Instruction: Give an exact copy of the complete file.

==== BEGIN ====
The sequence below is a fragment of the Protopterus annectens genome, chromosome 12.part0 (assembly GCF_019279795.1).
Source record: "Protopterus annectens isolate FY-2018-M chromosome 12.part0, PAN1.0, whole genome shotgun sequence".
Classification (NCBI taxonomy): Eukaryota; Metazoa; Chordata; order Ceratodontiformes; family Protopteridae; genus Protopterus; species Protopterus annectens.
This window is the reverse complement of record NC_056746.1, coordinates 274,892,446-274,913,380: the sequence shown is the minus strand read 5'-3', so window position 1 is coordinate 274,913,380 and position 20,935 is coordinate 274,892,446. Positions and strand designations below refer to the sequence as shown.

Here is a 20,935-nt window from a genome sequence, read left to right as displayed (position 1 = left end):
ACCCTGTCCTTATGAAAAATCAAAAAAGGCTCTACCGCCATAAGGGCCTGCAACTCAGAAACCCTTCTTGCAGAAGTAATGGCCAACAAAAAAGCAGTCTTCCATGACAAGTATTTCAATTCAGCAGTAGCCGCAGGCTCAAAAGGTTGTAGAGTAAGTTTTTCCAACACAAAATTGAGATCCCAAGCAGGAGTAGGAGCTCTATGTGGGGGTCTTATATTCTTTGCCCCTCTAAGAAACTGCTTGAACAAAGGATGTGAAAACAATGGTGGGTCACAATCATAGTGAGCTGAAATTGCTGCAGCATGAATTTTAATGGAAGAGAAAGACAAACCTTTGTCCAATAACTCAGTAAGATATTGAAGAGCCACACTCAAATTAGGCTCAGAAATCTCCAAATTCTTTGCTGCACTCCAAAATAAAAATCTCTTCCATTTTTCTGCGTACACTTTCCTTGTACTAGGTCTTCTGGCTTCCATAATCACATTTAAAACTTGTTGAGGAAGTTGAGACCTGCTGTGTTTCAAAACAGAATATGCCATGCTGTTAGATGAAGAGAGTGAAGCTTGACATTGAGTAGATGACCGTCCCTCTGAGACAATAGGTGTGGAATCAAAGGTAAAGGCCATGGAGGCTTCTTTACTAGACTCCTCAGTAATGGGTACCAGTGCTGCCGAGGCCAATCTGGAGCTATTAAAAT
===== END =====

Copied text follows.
The sequence below is a fragment of the Protopterus annectens genome, chromosome 12.part0 (assembly GCF_019279795.1).
Source record: "Protopterus annectens isolate FY-2018-M chromosome 12.part0, PAN1.0, whole genome shotgun sequence".
Classification (NCBI taxonomy): Eukaryota; Metazoa; Chordata; order Ceratodontiformes; family Protopteridae; genus Protopterus; species Protopterus annectens.
This window is the reverse complement of record NC_056746.1, coordinates 274,892,446-274,913,380: the sequence shown is the minus strand read 5'-3', so window position 1 is coordinate 274,913,380 and position 20,935 is coordinate 274,892,446. Positions and strand designations below refer to the sequence as shown.

Here is a 20,935-nt window from a genome sequence, read left to right as displayed (position 1 = left end):
ACCCTGTCCTTATGAAAAATCAAAAAAGGCTCTACCGCCATAAGGGCCTGCAACTCAGAAACCCTTCTTGCAGAAGTAATGGCCAACAAAAAAGCAGTCTTCCATGACAAGTATTTCAATTCAGCAGTAGCCGCAGGCTCAAAAGGTTGTAGAGTAAGTTTTTCCAACACAAAATTGAGATCCCAAGCAGGAGTAGGAGCTCTATGTGGGGGTCTTATATTCTTTGCCCCTCTAAGAAACTGCTTGAACAAAGGATGTGAAAACAATGGTGGGTCACAATCATAGTGAGCTGAAATTGCTGCAGCATGAATTTTAATGGAAGAGAAAGACAAACCTTTGTCCAATAACTCAGTAAGATATTGAAGAGCCACACTCAAATTAGGCTCAGAAATCTCCAAATTCTTTGCTGCACTCCAAAATAAAAATCTCTTCCATTTTTCTGCGTACACTTTCCTTGTACTAGGTCTTCTGGCTTCCATAATCACATTTAAAACTTGTTGAGGAAGTTGAGACCTGCTGTGTTTCAAAACAGAATATGCCATGCTGTTAGATGAAGAGAGTGAAGCTTGACATTGAGTAGATGACCGTCCCTCTGAGACAATAGGTGTGGAATCAAAGGTAAAGGCCATGGAGGCTTCTTTACTAGACTCCTCAGTAATGGGTACCAGTGCTGCCGAGGCCAATCTGGAGCTATTAAAAT